Kasilof setnetters to open, some face gear restrictions

Photo by Rashah McChesney/Peninsula Clarion Setnetters in the Kasilof Section of the East Side Setnet Fishery push a boat into shore June 27, 2013. A judge recently denied a motion of a preliminary injunction in a lawsuit over Cook Inlet commercial salmon management that would have required the Alaska Department of Fish and Game to change it's management.

As sockeye salmon continue to slam into the Kasilof River, a portion of the commercial set gillnet fishery will get a chance to intercept salmon in the second largest escapement measured on the river.


The opening is two days earlier than the first regularly scheduled season opening for the Kasilof portion of the set gillnet fishery — however provisions in its management plan allow Alaska Department of Fish and Game managers to open on or after June 20 if more than 50,000 sockeye have entered the Kasilof River.

That goal was met and as of 8 a.m. Sunday. Nearly 82,000 sockeye salmon are estimated to have passed the Kasilof River sonar site, according to Fish and Game data.

Despite having the regulatory authority to fish the setnetters and slow the flow of sockeye into the Kasilof — a river that exceeded its escapement goal by nearly 100,000 fish in 2013 — area management biologist Pat Shields said Fish and Game waited a few days to try and protect early-run king salmon bound for the nearby Kenai River.

The early run of king salmon on the Kenai River was forecasted by Fish and Game to come in an about 2,230 fish — well below the lower end of the river’s escapement goal range of 5,300 - 9,000 fish. Management biologists announced a closure to sportfishing for early run Kenai king salmon in late February — eliminating the already-struggling six-week fishery.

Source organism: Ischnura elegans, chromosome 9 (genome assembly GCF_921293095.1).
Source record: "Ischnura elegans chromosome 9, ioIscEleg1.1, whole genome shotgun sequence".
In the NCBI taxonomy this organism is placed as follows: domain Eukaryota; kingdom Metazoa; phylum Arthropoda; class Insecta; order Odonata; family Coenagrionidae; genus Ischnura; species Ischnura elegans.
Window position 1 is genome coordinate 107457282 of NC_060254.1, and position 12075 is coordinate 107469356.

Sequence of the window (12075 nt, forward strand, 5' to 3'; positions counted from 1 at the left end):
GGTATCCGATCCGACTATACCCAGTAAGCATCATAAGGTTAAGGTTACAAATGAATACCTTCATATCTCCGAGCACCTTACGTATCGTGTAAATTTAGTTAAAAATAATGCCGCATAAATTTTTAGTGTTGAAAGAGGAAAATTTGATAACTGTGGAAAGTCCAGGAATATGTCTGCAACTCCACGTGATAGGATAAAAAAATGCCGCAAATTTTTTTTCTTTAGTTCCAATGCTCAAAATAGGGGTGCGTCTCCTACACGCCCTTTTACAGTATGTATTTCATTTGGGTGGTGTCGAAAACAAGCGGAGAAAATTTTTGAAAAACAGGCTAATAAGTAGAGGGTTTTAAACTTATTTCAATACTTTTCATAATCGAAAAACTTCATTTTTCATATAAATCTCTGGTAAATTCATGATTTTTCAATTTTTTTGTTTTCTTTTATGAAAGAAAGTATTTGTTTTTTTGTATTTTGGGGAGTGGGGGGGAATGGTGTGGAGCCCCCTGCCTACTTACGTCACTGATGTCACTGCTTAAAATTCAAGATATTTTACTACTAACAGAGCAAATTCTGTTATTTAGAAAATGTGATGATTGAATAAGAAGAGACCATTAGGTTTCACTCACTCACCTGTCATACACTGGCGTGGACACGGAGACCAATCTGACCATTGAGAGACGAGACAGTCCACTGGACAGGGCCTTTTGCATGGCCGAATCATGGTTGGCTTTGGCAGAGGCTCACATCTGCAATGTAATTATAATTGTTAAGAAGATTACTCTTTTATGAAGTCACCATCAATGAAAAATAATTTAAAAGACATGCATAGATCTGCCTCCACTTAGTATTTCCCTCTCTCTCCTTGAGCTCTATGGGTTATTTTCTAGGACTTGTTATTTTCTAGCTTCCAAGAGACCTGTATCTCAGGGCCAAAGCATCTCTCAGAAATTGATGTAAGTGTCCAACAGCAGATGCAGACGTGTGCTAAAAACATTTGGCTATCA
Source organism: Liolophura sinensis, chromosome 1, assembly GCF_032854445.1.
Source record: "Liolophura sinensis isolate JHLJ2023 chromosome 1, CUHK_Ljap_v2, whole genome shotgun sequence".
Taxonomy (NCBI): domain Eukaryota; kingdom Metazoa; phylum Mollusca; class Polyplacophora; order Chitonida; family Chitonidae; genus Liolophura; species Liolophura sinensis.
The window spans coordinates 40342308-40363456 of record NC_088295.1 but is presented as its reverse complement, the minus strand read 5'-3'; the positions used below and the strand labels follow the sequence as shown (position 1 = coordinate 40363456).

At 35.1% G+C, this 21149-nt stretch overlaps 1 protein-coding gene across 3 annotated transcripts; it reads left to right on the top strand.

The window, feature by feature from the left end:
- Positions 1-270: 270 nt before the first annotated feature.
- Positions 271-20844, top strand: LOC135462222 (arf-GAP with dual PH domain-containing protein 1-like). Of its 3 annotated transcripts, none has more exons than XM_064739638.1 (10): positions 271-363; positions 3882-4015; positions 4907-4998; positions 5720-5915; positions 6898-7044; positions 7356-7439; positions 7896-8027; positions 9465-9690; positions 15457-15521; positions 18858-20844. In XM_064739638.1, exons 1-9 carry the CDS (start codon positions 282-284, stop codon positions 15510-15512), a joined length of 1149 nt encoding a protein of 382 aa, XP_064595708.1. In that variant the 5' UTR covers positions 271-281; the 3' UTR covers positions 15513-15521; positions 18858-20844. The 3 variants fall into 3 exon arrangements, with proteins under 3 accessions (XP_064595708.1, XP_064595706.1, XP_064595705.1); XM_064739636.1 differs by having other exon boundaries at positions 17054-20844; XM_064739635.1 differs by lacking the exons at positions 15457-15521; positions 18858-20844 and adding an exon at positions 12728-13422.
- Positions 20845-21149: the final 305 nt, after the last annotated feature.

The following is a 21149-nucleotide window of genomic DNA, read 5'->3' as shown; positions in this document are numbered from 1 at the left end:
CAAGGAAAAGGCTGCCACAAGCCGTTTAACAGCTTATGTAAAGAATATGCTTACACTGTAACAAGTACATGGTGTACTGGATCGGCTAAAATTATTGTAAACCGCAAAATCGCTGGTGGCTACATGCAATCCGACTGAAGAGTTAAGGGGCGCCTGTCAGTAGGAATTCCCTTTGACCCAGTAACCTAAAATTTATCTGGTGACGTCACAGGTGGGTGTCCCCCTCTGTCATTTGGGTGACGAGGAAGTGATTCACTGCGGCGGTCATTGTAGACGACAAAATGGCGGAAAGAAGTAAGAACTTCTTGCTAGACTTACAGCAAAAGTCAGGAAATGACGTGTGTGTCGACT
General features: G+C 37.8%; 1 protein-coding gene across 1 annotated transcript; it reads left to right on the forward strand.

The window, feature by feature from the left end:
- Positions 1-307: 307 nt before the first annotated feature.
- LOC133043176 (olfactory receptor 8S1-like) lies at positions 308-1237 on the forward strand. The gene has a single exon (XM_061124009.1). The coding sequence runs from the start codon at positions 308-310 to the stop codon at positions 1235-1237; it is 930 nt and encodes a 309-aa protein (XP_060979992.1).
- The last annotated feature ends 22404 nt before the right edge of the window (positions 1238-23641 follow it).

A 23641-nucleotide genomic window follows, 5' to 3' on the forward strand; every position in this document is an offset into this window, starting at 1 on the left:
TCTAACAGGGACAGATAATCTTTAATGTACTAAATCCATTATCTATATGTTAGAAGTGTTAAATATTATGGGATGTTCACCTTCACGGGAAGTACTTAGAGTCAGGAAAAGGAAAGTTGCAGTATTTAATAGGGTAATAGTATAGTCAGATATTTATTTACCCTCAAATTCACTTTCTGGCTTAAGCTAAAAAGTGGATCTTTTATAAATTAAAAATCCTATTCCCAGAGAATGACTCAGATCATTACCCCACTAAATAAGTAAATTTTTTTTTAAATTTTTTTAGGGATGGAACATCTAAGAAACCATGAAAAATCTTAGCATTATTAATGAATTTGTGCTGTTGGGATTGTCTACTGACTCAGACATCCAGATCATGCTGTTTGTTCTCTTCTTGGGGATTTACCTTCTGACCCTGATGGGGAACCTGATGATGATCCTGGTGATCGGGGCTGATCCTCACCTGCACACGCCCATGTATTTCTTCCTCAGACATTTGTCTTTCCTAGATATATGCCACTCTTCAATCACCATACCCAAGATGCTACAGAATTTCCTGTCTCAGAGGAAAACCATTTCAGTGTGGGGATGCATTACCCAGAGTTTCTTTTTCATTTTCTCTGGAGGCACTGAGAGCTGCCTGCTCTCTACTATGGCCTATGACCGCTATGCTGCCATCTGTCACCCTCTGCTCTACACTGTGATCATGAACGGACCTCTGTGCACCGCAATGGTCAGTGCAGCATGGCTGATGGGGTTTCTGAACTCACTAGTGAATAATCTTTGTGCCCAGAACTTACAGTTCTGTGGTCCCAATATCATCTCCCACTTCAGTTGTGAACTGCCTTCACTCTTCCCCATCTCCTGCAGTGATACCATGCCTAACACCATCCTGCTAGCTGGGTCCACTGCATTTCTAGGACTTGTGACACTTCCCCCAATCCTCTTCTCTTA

Kenai-bound king salmon can be found mixed in with Kasilof-bound sockeye salmon and some will likely be caught during the Kasilof setnet opening.

However, Fish and Game predictions on the strength of the early run of Kenai king salmon have been exceeded — by Thursday nearly 4,000 king salmon had passed the river’s sonar.

The 7 a.m. to 4 p.m. period should allow setnetters to fish nearly the entirety of Monday’s flood tide. The Kasilof portion of the East Side Setnet fishery spans the beach along the east side of Cook Inlet from Ninilchik to a point about halfway between the Kenai and Kasilof Rivers known as the Blanchard Line.

Recent changes passed during the February meeting of the Alaska Board of Fisheries will restrict the amount of gear certain setnet operations can use. Setnetters who own and operate two set gillnet permits may operate up to 210 fathoms of year. However, half of that many not be deeper than 29 meshes; a 16 mesh — or about 8-foot — reduction in available mesh depth.

Each set gillnet operated at the new shorter depth must be identified with a blue buoy that is 9.5 inches in diameter or greater, according to a Fish and Game emergency order.

The commercial drift netting fleet will also be opened for a regular 12-hour period Monday, beginning at 7 a.m. Drift fishers will be allowed to fish in the Kasilof Section — an area which was previously closed to driftnetting within 2-miles of shore.

However, driftnetting within one mile of the mean low water mark is closed from the Ninilchik boat harbor entrance to the Anchor Point Light.

While the Kasilof section setnet fishery will likely fish its next regularly scheduled period on Thursday — Shields said it would be a “day-to-day” decision determining if they would be allowed in the water again before that date.

Reach Rashah McChesney at rashah.mcchesney@peninsulaclarion.com